F & # 39; about twelve years, the Earth's climate will resemble that of the middle Pliocene, a period whose beginning can & # 39; trace more than 3 million years, According to a new study by American and British scientists.
B & # 39; in particular, the document warns that if humanity does not reduce emissions & # 39; & # 39 gas emissions; effect & # 39; greenhouse until the year 2150, the Earth's climate can & # 39; comparable & # 39; that of the Eocene period, 50 million years ago, when the 13 grade and there was almost no ice.
"We are moving towards a very dramatic changes in & # 39; extremely short, reversing & # 39; pattern planetary cooling in & # 39; material & # 39; centuries ", warns John & # 39; Jack & # 39; Williams, professor of Geography at the University & # 39; Wisconsin-Madison, in the United States." If we think about the future in & # 39; past time, unexamined territory for human society ", he adds.
Adding & # 39; 13 degrees to 2150?
The researcher and his colleagues studied the similarities between projections of future climate set out in the Fifth Report & # 39; Assessment of the Intergovernmental Panel on Climate Change and various periods & # 39; geological history as the Early Eocene, Middle Pliocene, the last interglacial (129000-116000 years ago), the Middle Holocene (6,000 years ago), the pre-industrial era (before 1850 AD) and the beginning of the century 20.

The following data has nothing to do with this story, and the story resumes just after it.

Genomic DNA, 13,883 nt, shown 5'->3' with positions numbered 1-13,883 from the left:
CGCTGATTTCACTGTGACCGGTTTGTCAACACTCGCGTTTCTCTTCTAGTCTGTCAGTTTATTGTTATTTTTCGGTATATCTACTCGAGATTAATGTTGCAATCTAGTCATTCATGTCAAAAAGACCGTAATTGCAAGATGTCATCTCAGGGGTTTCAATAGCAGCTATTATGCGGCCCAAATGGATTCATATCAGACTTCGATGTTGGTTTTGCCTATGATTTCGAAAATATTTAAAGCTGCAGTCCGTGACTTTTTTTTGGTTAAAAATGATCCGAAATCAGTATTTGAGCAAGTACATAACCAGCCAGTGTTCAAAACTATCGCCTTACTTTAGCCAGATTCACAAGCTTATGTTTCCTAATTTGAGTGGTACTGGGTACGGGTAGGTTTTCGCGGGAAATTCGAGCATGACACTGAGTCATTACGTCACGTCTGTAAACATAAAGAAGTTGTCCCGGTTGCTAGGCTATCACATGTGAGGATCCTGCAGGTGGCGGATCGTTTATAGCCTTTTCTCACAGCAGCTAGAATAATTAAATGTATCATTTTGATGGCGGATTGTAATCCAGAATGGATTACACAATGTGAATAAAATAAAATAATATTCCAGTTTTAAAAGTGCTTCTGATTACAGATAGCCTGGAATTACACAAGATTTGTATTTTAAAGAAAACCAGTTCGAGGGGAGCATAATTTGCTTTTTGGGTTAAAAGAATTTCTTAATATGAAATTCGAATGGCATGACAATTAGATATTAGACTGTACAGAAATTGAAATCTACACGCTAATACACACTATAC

also used the "Route Representative Concentration 8.5" (RCP8.5), representing future climate scenario in which we do not nnaqqsux emissions of greenhouse gases, and also RCP4.5, scenario by reducing humanity & # 39; moderate way greenhouse gas emissions by & # 39; effect & # 39; greenhouse.
In both projections the Earth's climate was similar means more to Pliocene 2030 (Under RCP8.5) or 2040 (RCP4.5 below). However, in & # 39; & # 39 longer period, a time and under the RCP8.5 scenario, the weather continues to warm up starts similar to Eocene in 2100,to get more similarities with & # 39; this period of the year 2150.
In the Pliocene temperatures ranged 1.8 and 3.6 degrees higher than now, while during the Eocene temperatures were average to 13 grade. Also, scientists suggest that all species on Earth had an ancestor who survived the Eocene and Pliocene, though remains to be seen if the man and the flora and fauna they will adapt to these rapid changes.